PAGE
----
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Mr Heydon, the High Court’s judgment is a moral one

Deeply embedded in the soul of every lover of Western democracy is the belief that we must have confidence in our judiciary. We may occasionally and fervently oppose their judgments; for the sake of democracy, we cannot rise up against them – as Heydon has done.


I somehow assumed a judge who had so often defended the rule of law and the independence of the judiciary might have known this, along with the witless lawyer at Speed and Stracey who authorised the statement. The justices of the High Court must be fuming with rage at this undermining of their authority and integrity by one of their former colleagues. On behalf of democracy, so should we all be fuming.

The breathtaking arrogance of the statement takes us to the arrogance that underlines sexual harassment. Forget the notion that sexual harassment is merely an undisciplined overflowing of sexual desire, somehow tied up with powerful sexual attraction and desperate needs. There are hundreds of millions of people on earth suffering mind-breaking libido levels but they don’t all end up having to defend their conduct to a High Court.

It should come as no news that sexual harassment is about power imbalances, not hormonal ones. Which explains the claimed prevalence of sexual harassment in professions where advancement and job preservation depend strongly on personal references. Where there are so many high achievers looking for advancement that putting up with unwanted advances comes to be reluctantly accepted in silence.

The #MeToo movement exposed the extreme vulnerability of up-and-coming actors to the venality of those who could give them the big break into a movie or television role. “She’s got the right look” passes for merit. The industry can make a star of anyone who pleases its gods.


It all went a bit quiet as #MeToo kept exposing the darlings of the Glitterati Left, but Dyson Heydon’s latest publicity certainly reopens #MeToo’s argument that sexual harassment is a persistent and vexatious feature of female corporate life.

The legal profession is now exposed – because surely our High Court judges are to be believed – as one where sexual harassment can flourish. Now that’s a revelation. Not. In fact, sexual harassment thrives in a limited number of well-known micro-climate conditions which would have made it easy to identify the judicial sector as a risk: the hierarchical cultures and lack of transparency in appointment and promotion, and for anyone lucky enough to start their career working for a judge, the high rewards – the opportunities for appointments to the bar and, later perhaps, the judiciary.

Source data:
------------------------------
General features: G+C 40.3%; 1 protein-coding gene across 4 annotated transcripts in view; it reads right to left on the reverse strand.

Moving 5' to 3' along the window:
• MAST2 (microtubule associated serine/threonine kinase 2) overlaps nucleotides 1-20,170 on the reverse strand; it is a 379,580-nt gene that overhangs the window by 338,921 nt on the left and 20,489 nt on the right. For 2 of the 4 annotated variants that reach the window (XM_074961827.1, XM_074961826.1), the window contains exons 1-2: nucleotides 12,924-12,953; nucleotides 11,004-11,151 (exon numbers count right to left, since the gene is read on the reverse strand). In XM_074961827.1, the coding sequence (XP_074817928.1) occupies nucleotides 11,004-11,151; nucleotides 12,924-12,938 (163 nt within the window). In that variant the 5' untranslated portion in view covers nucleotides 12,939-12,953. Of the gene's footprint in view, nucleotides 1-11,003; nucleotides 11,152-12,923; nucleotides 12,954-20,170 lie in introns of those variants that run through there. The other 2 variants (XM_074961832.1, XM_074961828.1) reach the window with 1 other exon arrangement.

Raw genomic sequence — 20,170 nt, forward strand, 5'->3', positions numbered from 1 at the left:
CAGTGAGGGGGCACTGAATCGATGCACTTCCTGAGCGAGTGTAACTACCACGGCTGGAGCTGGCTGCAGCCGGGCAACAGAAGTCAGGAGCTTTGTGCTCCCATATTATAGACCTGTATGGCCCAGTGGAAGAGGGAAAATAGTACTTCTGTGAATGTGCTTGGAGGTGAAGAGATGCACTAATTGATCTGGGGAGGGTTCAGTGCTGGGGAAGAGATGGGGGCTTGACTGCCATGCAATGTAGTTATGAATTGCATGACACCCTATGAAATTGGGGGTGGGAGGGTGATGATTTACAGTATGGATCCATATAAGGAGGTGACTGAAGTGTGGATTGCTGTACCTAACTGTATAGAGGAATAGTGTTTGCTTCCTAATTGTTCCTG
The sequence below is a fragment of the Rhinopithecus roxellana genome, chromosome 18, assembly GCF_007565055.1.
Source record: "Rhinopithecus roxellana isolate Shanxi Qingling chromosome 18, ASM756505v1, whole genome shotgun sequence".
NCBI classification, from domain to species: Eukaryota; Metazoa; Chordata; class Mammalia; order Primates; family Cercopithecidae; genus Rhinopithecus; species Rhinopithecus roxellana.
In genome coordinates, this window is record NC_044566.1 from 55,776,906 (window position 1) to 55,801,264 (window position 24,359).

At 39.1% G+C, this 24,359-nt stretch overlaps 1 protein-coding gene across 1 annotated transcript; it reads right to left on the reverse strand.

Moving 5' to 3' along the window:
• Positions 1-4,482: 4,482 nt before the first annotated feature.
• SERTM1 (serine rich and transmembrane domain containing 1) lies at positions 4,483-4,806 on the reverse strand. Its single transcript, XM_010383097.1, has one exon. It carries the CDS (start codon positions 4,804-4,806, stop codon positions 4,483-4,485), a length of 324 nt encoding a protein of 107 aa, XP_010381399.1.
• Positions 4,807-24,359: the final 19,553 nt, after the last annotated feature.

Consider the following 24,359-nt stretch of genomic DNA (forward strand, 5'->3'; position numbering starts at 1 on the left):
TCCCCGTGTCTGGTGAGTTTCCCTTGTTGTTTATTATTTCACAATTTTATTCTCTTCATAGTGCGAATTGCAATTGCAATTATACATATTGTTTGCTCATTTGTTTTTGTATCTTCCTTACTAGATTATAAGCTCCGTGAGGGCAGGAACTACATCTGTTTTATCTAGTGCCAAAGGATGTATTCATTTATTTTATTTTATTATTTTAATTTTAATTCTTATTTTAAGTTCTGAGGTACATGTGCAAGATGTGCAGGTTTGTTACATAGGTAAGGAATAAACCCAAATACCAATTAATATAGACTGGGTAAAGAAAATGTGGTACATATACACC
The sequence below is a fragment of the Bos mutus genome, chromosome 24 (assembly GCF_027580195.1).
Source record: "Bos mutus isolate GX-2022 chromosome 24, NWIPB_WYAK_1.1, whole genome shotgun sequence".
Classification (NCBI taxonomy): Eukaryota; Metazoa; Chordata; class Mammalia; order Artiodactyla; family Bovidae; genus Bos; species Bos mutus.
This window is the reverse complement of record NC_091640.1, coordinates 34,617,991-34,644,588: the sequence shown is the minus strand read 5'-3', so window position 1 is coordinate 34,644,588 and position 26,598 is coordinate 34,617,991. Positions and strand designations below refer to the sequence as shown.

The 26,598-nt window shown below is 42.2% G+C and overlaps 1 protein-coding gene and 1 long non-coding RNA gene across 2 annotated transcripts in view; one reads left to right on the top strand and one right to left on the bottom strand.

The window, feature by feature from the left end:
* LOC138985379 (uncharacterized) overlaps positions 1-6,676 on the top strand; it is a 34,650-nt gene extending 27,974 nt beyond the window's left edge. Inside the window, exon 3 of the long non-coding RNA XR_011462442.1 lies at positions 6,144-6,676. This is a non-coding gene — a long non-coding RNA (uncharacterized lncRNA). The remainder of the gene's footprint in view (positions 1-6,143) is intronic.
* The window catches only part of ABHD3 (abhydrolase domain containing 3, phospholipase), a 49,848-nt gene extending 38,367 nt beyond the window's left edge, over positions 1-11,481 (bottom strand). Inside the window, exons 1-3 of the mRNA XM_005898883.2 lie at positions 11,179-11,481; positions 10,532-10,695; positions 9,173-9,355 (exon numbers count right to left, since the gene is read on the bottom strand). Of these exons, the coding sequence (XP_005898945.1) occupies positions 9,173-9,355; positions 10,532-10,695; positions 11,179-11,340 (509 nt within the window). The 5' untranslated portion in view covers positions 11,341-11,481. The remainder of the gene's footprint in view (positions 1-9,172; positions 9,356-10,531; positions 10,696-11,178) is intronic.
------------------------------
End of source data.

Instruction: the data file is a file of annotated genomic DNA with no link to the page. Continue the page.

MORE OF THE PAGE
Sexual harassment thrives in places where the powerful can invoke dominance behind closed doors and the subjugated dare not call them out for fear of losing their livelihoods. Where appointments and promotions are decided on personal choices and closed conversations between colleagues, instead of well-documented interview panels with transparent criteria.

Sexual harassment thrives in cottage industries, where process is poor and scrutiny difficult. It particularly thrives in professions where an overweening sense of righteousness prevents inward reflection. The church, medicine and, historically, the army spring to mind.


The High Court’s belated embrace of Human Resource Management 101 in response to the Dyson revelations tells us, alarmingly, that the hundreds of years’ exposure to the shortcomings of human behaviour amassed on the bench have not translated into reflection on its own profession. Until now.

Chief Justice Kiefel’s courageous confession of shame will start the change, but every judge’s chamber, every barrister’s chamber and every law firm in the country needs to follow suit. Every lawyer, male and female, needs to demand it.

Pru Goward is a former sex discrimination commissioner and minister in a NSW Liberal government. She is a professor at Western Sydney University and a director with Taylor Fry, data analysts and actuaries.

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